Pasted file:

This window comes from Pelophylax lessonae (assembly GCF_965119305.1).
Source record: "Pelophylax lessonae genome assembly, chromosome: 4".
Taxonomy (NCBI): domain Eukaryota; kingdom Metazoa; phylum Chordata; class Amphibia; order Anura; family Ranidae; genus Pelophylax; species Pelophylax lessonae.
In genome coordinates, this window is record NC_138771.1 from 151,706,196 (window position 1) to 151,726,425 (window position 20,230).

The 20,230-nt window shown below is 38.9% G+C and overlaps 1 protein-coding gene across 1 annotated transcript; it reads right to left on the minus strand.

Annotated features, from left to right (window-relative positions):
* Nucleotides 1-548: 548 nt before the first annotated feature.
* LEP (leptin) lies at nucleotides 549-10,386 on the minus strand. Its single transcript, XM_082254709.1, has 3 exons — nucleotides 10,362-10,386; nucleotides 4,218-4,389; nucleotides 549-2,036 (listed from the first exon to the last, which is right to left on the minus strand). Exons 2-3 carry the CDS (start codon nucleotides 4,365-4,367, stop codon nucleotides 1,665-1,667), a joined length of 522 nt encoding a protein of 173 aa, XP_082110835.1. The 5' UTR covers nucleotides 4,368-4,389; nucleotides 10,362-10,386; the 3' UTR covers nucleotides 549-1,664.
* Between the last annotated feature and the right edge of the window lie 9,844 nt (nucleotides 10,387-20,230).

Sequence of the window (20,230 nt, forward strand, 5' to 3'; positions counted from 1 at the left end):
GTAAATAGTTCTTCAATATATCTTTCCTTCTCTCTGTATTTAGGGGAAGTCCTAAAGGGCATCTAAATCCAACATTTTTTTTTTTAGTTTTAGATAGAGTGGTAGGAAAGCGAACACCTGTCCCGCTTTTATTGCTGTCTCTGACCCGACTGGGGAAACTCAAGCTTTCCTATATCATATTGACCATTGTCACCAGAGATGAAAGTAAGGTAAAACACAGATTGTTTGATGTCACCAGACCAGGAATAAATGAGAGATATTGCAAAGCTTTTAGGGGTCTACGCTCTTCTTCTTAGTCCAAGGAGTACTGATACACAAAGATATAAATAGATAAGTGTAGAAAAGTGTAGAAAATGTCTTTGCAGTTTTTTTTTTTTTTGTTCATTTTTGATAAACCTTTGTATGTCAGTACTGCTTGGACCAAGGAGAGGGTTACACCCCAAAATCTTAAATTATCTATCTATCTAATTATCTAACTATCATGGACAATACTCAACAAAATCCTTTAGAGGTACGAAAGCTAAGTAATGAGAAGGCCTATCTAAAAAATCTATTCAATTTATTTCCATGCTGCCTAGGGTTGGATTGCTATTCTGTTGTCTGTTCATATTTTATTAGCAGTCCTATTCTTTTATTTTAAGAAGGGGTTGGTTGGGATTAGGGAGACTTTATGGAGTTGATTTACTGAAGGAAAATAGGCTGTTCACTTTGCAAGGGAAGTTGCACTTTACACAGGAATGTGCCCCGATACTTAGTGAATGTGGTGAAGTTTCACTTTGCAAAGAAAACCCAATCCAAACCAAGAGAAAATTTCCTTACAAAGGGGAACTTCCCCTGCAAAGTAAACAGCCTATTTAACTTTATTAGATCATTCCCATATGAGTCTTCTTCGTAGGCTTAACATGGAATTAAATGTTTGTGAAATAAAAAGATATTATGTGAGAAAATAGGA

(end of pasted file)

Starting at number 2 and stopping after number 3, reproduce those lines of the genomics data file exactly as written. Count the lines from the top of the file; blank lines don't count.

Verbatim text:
Source record: "Pelophylax lessonae genome assembly, chromosome: 4".
Taxonomy (NCBI): domain Eukaryota; kingdom Metazoa; phylum Chordata; class Amphibia; order Anura; family Ranidae; genus Pelophylax; species Pelophylax lessonae.